Edward Carrington (1775-1843) was born in New Haven, Connecticut. As a young man, he came to Providence, R.I., where he worked as a clerk and supercargo for local merchants Seth Wheaton, Samuel Butler, and Richard Jackson. He resided in Canton, China from 1802 to 1810, serving as American Consul, acting as an agent for other American merchants, and amassing a considerable fortune by trading on his own behalf. The collection documents his mercantile and shipping activities in China, South America and Europe during 1802-1857. It also documents his other business enterprises in the textile industry in Rhode Island with the Hamlet Mill and Manufacturing Company, 1834-1860 and the Blackstone Canal Company, 1823-1831. The collection also contains the personal papers of Edward Carrington, his son Edward II, and Edward II's wife Candace (Dorr) Carrington.
Correspondence, financial records and diaries, mostly of merchant John Francis, his wife Abigail (Brown) Francis, their son Gov. John Brown Francis, and his wife Ann B. (Carter) Francis. Among the most important items are John Francis's two 18th century mercantile diaries; Abigail (Brown) Francis's diary/memorandum book from 1792-1815; and eight of John Brown Francis's political letters from his tenure as Governor of Rhode Island.
James Brown II (1698-1739) was born in Providence. His father was Elder James Brown (1666-1716), a pastor on the First Baptist Church; his mother was Mary (Harris) Brown. James II established himself early in the mercantile business, trading in rum, molasses, slaves and less controversial wares.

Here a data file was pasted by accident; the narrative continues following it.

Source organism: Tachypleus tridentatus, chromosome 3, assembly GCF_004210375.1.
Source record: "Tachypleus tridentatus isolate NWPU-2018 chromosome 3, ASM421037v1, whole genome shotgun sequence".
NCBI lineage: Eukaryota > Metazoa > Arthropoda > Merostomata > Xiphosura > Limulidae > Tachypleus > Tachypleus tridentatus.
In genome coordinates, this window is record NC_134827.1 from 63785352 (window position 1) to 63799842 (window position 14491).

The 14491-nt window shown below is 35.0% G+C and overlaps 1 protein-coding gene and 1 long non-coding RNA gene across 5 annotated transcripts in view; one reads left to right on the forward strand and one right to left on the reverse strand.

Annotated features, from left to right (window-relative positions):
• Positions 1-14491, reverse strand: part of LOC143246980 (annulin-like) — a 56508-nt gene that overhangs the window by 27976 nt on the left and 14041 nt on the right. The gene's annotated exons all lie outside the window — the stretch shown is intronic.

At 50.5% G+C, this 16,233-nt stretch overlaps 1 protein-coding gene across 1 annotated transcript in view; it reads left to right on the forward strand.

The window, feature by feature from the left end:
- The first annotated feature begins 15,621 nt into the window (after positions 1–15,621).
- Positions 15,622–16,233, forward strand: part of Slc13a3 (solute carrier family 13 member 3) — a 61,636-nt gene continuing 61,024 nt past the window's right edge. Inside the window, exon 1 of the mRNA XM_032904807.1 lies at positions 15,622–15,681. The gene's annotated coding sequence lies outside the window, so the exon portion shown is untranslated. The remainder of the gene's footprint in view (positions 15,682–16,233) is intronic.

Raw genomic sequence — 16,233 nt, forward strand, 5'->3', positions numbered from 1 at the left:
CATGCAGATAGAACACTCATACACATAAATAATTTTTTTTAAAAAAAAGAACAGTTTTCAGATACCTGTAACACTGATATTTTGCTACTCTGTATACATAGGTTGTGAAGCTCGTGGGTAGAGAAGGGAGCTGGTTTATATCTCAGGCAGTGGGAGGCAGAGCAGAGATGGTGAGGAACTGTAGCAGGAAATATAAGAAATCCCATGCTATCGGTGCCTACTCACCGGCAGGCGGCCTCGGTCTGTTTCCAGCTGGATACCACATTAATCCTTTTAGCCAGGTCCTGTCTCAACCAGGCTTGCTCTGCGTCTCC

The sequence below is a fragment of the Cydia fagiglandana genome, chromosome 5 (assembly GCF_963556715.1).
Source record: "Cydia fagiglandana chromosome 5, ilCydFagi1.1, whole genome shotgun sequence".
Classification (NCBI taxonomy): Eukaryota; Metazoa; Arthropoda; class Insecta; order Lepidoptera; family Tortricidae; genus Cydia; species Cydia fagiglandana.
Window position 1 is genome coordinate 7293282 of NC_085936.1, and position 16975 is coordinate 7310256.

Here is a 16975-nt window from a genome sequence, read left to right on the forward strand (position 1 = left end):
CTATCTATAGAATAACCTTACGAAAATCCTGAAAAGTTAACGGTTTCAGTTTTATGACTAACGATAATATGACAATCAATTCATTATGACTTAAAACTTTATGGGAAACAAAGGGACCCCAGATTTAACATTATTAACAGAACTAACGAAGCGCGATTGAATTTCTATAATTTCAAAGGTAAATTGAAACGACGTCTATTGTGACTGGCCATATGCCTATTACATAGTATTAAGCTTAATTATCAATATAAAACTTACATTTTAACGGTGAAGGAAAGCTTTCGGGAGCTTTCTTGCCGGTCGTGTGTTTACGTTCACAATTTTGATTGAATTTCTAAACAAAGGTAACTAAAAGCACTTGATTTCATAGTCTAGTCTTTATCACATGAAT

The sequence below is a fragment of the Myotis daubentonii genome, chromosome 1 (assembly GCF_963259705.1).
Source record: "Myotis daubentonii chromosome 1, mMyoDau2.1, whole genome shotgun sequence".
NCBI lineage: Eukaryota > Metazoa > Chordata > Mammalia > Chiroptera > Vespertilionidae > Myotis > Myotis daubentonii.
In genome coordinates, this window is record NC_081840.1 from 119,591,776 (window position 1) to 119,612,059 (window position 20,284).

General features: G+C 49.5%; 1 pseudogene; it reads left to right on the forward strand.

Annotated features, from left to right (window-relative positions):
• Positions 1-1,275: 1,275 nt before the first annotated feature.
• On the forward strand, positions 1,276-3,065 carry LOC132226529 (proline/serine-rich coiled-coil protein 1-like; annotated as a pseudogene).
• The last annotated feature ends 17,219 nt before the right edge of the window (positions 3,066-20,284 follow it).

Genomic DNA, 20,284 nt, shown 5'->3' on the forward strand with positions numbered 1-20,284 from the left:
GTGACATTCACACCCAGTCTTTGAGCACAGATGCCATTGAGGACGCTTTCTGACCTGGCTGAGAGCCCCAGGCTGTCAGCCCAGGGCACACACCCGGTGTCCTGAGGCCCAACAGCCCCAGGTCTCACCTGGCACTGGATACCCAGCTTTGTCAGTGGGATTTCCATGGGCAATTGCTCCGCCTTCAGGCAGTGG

John Brown (1736-1803) was born in Providence, R.I., the fourth son of merchant James Brown II (1698-1739) and Hope (Power) Brown (1702-1792). He began his working life in partnership with his three brothers (Nicholas, Joseph and Moses) and his uncle as Obadiah Brown & Co., a mercantile firm that traded in rum, slaves, molasses and other goods. The firm was renamed Nicholas Brown & Co. after the death of Obadiah in 1762.
Obadiah Brown I (1712-1762) was born in Providence. His father was Elder James Brown (1666-1716), a pastor on the First Baptist Church; his mother was Mary (Harris) Brown. Upon reaching adulthood, Obadiah joined his older brother James Brown II (1698-1739) in the mercantile trade, which included traffic in cocoa, rum, molasses and slaves.
Obadiah M. Brown was born on July 15, 1771,* the only son of Moses (1738-1836) and Anna (Brown) Brown (1744-1773) of Providence. In adulthood he added Moses as a middle name and used the signature Obadiah M. Brown to distinguish himself from his cousin Obadiah Brown, son of Joseph Brown.
The idea for the formation of a charitable society to help "indigent women and children" was first proposed by a group of well-known Providence women in March of 1800. The Providence Female Charitable Society was formed April 2nd the same year. This collection contains correspondence and other records related to the organization.
Sullivan Dorr (1778-1858) was born in Boston, Massachusetts to Ebenezer (1739-1809) and Abigail (Cummingham) Dorr (1762-1796).Early in life Sullivan was engaged in the fur trade on the northwest coast of the United States and at the age of twenty, he went to Canton, China to follow mercantile pursuits. Much of his business was for the firm of J.& J. Dorr; based in Boston and owned by his brothers, Jonathan and Joseph. He stayed in Canton for five years (1799-1803) and upon returning to the States he settled in Providence and became a prosperous merchant. He resided in a home he built in 1811 on the northeast corner of Benefit and Bowen Streets.